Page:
Note: During Lent, our church is studying Timothy Keller's The Prodigal God. The sermons for the next few weeks will incorporate some of the ideas of the study.
In a way, Elvis Costello was right and there's no such thing as an original sin. Nearly every human sin stems from the same root and is a variation of one kind or another on the same theme: Idolatry, or the attempt to make a god of something that's not God.
We do that two different ways. The first is that we try to put stuff in place of God. That might mean stuff like our possessions or our wealth, or it might mean qualities or activities that connect to stuff, like greed or power or physical pleasure. We all know people like this (and sometimes we might be people like this), who will orient their lives towards acquiring something. Sometimes those people are rich and already have everything they need, and sometimes they are poor and are just consumed with what they don't have but want. Sometimes people desire fame and will do anything to get it -- if there's another reason to appear on The Bachelor/ette I don't know what it is, given the show's dismal track record of spawning marriages. Some people will center their lives on a particular pleasure they get from food or drink or sex, or from some kind of drug or activity that gives them a real feel-good feeling.
Another kind of idolatry tries to put people in place of God. Perhaps it's a spouse or significant other, or maybe it's your children if you're a parent or your parents if you're a child. Maybe it's someone with whom you want a relationship but don't have one, so you try to redirect your life so that the other person will notice or connect with you and set aside your own principles and ideals for theirs. Somehow, you make another person the center of your life in a way that God has said is reserved for him.
Timothy Keller quotes St. Augustine in describing this kind of behavior as stemming from "disordered love." In other words, we are to love God the most, God's people second and God's stuff third. When we elevate stuff over people, we're being jerks, but when we elevate stuff over people and God, we're being idolatrous jerks. When we elevate people over God, we're making idols of those people -- or of ourselves, because that's certainly possible as well. I'm phrasing it as making sure God is at the center of our lives, instead of something or someone that God has made.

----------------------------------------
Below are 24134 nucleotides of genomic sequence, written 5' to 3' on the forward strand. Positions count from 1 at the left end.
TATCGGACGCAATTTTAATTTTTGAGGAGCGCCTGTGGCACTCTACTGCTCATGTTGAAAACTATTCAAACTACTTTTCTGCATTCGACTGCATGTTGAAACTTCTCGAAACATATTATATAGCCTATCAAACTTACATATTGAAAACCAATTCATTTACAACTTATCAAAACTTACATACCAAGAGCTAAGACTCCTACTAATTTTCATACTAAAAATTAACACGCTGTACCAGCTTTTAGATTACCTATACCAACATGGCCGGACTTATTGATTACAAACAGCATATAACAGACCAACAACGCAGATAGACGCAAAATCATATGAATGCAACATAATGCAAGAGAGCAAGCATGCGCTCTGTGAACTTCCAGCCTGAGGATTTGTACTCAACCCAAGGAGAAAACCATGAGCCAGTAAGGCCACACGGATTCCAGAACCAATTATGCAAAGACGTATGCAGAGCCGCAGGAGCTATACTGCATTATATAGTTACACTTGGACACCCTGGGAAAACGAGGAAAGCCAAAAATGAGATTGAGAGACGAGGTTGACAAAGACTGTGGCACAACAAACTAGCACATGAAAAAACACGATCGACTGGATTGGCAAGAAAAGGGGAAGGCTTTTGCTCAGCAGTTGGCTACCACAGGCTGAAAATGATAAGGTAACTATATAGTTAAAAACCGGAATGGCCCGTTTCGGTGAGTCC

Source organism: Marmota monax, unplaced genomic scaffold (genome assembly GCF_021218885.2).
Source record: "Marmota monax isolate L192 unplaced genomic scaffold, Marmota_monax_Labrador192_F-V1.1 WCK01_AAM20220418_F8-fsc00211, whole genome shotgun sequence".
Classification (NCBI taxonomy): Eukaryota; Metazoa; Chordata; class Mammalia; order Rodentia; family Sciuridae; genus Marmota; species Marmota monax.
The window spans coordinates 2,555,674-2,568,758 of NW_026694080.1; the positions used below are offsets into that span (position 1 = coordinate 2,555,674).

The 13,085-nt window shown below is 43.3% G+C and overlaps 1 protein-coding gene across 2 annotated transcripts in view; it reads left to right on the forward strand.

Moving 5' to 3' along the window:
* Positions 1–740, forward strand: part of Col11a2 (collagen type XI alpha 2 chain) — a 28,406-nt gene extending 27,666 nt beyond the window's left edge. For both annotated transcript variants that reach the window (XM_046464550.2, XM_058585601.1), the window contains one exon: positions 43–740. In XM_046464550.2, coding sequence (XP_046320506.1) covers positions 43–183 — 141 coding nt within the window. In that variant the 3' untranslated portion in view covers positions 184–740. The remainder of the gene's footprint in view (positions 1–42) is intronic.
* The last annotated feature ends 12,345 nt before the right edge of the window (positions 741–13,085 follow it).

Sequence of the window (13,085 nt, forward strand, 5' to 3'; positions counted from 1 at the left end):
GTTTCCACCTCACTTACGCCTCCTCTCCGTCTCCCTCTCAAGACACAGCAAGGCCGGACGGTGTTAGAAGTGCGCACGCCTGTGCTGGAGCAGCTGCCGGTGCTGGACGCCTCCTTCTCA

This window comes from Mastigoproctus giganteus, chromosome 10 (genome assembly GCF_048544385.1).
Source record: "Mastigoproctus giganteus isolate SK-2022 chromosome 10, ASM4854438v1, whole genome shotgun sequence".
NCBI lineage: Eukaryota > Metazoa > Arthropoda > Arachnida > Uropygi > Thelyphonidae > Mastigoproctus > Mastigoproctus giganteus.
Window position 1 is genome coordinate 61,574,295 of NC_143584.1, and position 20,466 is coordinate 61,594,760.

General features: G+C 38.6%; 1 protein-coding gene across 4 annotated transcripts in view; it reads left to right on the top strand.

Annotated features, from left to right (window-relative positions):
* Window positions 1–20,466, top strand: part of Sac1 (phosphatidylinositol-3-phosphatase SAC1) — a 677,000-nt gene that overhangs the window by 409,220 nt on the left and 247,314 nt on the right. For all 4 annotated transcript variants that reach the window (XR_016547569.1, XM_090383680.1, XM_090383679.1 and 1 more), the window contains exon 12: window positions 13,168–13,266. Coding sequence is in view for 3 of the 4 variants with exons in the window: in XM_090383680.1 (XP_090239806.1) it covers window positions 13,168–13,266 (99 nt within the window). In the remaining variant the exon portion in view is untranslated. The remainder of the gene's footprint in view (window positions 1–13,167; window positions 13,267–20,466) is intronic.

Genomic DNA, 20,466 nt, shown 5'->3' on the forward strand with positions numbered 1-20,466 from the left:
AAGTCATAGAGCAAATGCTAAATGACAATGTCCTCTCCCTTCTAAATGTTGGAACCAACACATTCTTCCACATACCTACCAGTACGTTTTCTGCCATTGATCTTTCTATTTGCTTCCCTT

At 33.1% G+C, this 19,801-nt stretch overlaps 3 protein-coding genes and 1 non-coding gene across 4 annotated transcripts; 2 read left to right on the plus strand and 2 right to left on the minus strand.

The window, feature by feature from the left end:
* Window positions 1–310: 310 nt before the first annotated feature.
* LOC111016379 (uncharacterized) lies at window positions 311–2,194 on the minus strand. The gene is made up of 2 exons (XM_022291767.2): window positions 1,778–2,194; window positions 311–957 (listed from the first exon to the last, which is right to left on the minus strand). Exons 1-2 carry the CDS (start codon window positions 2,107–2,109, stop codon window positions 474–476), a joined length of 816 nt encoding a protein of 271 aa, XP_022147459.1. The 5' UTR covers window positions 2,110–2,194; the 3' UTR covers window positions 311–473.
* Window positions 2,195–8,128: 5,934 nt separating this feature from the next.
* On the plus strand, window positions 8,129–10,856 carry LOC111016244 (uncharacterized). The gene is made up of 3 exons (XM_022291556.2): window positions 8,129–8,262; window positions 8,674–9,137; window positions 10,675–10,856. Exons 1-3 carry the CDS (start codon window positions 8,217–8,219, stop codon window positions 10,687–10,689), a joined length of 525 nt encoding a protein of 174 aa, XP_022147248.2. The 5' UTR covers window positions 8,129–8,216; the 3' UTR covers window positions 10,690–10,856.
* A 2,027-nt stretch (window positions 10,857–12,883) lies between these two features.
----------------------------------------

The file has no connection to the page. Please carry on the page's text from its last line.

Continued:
In the parable usually called the Parable of the Prodigal Son, we see the idolatry of stuff played out by both sons. They don't necessarily deal with the idolatry of people, but the story wouldn't look all that different if they did.
It's more obvious in the younger son, of course. We don't know if he was a good son or a mediocre one before the story starts, but it seems he wasn't bad enough to get kicked out of the house and must have been fulfilling at least some of his family responsibilities. Then one day something happens and he realizes he can't fulfill those responsibilities and get what he wants at the same time, so he asks for his share of the estate that will come to him when his father dies. He completely disrespects and dishonors his father by saying, in essence, I was only doing what you wanted me to do so I could get your stuff. I didn't care about you.
In our faith, we might see this as the kind of person who follows God, going to church and praying and doing all of the right things until one day they confront the reality that there's something they want or something they want to do and they can't get it or do it and follow God. They must choose, one or the other, and they choose their wants over following God. Whatever effort or energy they've put into following God wasn't for God's benefit or glory or honor; it was just a way to get something and now they've found something they want more.
The older son's response at the end of the story shows a similar idea, even if he comes at it a different way. The brothers were more alike than he wanted to admit. The younger son has returned and the father celebrates the way we would expect a parent to celebrate if a lost child came home. The family is whole again! But the elder son sees only that the younger's return means he will lose part of the inheritance that was supposed to be his, and now he disrespects the father by not even going inside the house and by counting his potential loss as more important that his father's joy. All my life I worked for you and did everything you asked, he says. I deserve better than this!
Again, in the life of faith we might see this as the times when we point to our long, unblemished record of righteousness as proof to God that God owes us something. I went to church every week, Lord! I tithed my income! I helped the poor! I prayed every night! I read my Bible! It's time to make with the blessings! You owe me!
Neither son cared as much about dad as they did about dad's stuff. And neither kind of lost person -- younger-son lost or elder-son lost -- cares as much about God as they do about the supposed benefits of a relationship with God. Younger-son lostness makes us cast God aside as soon as it seems we will find more benefit to us elsewhere. Elder-son lostness sticks with God not for God's sake but for our own.
And behind them both is the idolatrous agreement with the voice of the original tempter, as we believe that somehow the acquisition of God's stuff will make us like God.